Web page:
In any event. It's ok to not trust him. He violated YOUR trust by doing that conveniently when you were out of town. Talk with him about it. Make some boundaries and rules. And be sure you have consequences you are willing to go through with. You can tell him that you would like to be able to drug test him at any time. (You can get drug test kits at pharmacies, Walmart, online, etc.) If he is still taking Suboxone, that will not show up as an opiate or as heroin. There's a different test for buprenorphine.

How often are you going to the psychologist - do you both sit in the same session? If so, it would probably be a good idea for him to see one on his own. He may not want to talk about anything craving related in front of you.

There is hope because he's getting help. Hopefully he is doing it for himself and himself only. He can't do it for you, his family, etc.

Hopefully it was a one-time slip up and he learned that's not the life he wants to live.

If you need in person support, think about going to Alanon. There you'll find people who have been in your shoes or are going through what you are. Here's a link: http://www.al-anon.alateen.org/

I wish you the best. I hope I didn't sound too harsh. Please let us know how you both are doing.

Nancy
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Important disclaimer: Any information in this post is not and does not constitute medical advice under any circumstances. Addiction Survivors, Inc. does not warranty or guarantee the accurateness, completeness, adequacy or currency of the information contained in or linked to the Site. Your use of information on the Site or materials linked to the Site is entirely at your own risk. NEVER take any online advice over that of a qualified healthcare provider. Any information contained on AddictionSurvivors.org should only serve to inspire further investigation with credible, verifiable references sources such as your physician or therapist.
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Unread 04-08-2017, 06:26 PM   #3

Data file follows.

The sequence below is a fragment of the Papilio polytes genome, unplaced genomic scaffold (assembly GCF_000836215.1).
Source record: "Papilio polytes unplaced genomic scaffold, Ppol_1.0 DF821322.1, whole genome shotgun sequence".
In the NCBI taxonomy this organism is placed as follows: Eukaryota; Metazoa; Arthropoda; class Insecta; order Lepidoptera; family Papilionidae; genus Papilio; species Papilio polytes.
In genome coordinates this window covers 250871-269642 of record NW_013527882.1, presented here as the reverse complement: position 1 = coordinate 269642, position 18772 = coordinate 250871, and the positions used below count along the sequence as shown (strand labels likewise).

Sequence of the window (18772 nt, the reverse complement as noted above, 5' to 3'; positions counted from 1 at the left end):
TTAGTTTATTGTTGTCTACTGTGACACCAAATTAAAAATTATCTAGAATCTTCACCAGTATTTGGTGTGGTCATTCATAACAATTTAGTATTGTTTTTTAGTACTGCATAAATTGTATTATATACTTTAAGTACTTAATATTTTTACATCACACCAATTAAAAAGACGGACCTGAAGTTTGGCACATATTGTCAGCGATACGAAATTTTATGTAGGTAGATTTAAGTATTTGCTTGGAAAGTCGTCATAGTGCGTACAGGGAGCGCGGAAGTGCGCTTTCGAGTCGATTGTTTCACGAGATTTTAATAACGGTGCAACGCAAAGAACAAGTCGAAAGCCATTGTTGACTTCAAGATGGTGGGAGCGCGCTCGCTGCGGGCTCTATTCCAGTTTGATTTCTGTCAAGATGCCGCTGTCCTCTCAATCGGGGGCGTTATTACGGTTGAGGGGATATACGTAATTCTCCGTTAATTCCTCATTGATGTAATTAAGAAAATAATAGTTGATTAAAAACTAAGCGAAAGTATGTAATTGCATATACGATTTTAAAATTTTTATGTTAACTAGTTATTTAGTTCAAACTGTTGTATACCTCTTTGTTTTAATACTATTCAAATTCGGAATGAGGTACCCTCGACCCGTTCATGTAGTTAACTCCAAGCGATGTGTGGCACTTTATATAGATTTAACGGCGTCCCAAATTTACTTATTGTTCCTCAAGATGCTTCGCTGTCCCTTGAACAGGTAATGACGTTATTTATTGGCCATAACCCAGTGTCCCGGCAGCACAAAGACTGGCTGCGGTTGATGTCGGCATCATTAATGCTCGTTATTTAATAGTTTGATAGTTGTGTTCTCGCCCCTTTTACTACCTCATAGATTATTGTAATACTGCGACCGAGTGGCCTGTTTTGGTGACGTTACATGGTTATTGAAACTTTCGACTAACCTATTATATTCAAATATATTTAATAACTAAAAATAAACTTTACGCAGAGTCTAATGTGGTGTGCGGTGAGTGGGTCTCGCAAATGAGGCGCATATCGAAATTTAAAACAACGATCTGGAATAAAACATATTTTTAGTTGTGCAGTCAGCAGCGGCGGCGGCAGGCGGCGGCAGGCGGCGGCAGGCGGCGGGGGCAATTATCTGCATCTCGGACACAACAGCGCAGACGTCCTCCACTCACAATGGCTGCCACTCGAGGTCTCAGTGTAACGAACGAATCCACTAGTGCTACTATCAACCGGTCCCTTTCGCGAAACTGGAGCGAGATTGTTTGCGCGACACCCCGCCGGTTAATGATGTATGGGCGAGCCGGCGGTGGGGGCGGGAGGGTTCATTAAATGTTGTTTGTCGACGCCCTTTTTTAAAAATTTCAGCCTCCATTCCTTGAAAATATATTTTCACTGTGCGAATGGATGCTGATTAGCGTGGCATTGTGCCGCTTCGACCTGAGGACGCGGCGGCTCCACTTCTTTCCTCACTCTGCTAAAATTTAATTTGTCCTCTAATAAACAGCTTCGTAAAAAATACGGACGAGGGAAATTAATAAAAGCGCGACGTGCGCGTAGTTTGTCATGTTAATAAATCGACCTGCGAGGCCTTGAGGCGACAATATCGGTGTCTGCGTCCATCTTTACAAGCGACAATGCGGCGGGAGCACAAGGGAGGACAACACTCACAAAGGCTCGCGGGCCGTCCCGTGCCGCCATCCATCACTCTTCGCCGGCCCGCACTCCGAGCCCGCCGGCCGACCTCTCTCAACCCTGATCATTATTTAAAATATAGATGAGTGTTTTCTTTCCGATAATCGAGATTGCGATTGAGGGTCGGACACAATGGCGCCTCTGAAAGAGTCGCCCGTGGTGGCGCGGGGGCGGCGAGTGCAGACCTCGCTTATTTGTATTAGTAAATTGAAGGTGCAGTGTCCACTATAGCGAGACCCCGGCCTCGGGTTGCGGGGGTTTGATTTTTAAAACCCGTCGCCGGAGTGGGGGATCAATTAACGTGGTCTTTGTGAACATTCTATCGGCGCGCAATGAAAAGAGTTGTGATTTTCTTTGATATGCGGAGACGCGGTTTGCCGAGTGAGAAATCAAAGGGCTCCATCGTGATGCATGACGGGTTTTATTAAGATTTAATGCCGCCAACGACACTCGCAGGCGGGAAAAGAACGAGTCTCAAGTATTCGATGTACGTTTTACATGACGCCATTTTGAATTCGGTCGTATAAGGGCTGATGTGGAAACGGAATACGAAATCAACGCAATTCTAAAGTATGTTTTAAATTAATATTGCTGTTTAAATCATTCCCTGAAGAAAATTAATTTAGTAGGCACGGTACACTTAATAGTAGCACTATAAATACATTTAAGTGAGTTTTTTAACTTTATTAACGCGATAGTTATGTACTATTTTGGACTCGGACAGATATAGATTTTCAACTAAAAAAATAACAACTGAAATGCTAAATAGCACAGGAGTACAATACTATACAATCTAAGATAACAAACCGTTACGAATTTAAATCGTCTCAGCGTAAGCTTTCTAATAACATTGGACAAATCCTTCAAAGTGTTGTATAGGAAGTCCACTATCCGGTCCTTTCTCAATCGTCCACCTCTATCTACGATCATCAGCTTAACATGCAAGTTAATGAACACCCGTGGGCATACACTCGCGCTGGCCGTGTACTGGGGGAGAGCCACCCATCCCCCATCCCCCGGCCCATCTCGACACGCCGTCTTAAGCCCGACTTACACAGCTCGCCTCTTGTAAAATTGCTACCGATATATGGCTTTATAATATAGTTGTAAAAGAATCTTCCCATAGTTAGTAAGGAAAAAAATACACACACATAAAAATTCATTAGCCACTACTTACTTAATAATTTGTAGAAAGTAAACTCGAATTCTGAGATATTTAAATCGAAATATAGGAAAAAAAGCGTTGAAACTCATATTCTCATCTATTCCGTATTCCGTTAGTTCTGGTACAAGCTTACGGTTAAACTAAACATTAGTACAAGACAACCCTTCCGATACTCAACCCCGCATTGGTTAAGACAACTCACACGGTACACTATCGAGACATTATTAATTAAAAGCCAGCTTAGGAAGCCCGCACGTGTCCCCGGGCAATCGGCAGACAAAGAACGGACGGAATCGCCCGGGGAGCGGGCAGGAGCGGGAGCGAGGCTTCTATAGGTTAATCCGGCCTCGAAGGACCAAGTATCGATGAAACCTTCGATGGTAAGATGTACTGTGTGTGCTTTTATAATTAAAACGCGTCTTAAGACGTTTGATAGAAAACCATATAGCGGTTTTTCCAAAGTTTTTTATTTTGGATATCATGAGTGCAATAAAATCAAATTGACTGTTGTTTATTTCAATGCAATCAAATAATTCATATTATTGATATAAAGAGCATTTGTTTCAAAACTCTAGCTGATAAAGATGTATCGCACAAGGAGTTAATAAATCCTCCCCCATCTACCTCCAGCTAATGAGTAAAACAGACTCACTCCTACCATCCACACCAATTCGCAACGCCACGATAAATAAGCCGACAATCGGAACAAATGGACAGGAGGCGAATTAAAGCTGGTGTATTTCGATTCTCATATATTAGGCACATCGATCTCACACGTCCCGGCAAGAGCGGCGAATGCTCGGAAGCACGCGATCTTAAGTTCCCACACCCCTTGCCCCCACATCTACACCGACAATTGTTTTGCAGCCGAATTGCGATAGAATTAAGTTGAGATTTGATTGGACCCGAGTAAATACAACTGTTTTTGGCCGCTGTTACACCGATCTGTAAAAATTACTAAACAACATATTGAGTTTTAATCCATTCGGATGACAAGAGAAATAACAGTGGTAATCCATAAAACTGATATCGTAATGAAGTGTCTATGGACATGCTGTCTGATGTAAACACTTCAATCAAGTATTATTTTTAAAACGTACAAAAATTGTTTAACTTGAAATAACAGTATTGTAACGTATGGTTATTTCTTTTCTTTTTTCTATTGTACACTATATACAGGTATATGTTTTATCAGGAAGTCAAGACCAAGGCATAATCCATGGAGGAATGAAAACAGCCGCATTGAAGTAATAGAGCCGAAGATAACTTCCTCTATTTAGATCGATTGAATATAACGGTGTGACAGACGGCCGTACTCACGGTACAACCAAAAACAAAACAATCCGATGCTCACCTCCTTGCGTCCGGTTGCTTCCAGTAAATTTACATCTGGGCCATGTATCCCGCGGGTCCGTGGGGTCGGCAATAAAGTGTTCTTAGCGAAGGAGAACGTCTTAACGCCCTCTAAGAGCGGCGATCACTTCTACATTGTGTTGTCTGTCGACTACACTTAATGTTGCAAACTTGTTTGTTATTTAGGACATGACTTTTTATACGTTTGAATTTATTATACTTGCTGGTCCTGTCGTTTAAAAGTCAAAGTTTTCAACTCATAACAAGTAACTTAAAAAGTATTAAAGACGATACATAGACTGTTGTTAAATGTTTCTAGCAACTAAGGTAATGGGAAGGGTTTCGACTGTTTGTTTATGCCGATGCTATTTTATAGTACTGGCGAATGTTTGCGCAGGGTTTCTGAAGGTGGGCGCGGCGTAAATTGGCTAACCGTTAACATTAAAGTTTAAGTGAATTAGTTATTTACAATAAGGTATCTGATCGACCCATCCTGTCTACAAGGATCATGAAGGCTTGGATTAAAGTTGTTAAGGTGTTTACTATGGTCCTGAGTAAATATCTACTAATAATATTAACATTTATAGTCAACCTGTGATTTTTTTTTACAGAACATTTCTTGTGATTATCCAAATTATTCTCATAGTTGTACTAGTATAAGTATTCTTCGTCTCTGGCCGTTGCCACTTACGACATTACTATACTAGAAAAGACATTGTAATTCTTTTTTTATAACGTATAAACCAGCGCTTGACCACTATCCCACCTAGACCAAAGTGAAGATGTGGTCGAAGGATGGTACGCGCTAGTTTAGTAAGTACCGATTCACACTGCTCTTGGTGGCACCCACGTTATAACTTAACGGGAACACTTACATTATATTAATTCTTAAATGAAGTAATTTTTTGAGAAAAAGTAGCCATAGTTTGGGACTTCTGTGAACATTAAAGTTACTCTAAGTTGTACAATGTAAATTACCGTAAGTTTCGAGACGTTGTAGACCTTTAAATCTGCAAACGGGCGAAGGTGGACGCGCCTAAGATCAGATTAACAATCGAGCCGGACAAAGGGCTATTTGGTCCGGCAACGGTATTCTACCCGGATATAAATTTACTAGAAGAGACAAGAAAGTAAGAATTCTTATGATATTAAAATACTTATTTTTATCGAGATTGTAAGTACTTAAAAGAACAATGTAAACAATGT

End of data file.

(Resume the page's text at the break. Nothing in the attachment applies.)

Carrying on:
GFofanAddict
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Hi Nancy

Thank you for writing back.

He'd been taking 3/4 of what I believe are 8mg strips a day. We have discussed what happened leading up to the relapse, since he is very open with me. and he basically said that he didnt even realize he was going through all the steps of the relapse until the dealer was in his car.

We see the psychologist once a week, only just started since its only been 3 weeks. We have gone to him as a couple but he will also be having one on one sessions as well. I know he hates the life of an addict and I truly do believe he wants to heal and move on from the addiction. But is only realizing now that he needs long-term support. I've looked into NA, and I think he has a bad stigma around it for some reason.

I feel stuck between being too forceful with him and being too nice. I'm unsure where the lines are. Even though we talk about everything, I still feel like i have to walk on egg shells. I am worried more stress is what would push him back into another relapse.
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Unread 04-08-2017, 06:28 PM   #4
GFofanAddict
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Sorry, I forgot to mention that he detoxed from the heroin, but continued back on his daily dose of suboxone. He said he wanted to detox from that completely as well, but I know his doctor and mother don't think it's a good idea. :/
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Unread 04-08-2017, 06:46 PM   #5
NancyB
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Hi again, in my opinion, I agree with his mother and doctor. If he relapsed while taking Suboxone, it would be much more difficult at this point in time for him if he did stop taking it. He needs it right now so that his cravings are under control and he can work on what lead him to relapse and gather tools to better deal with that.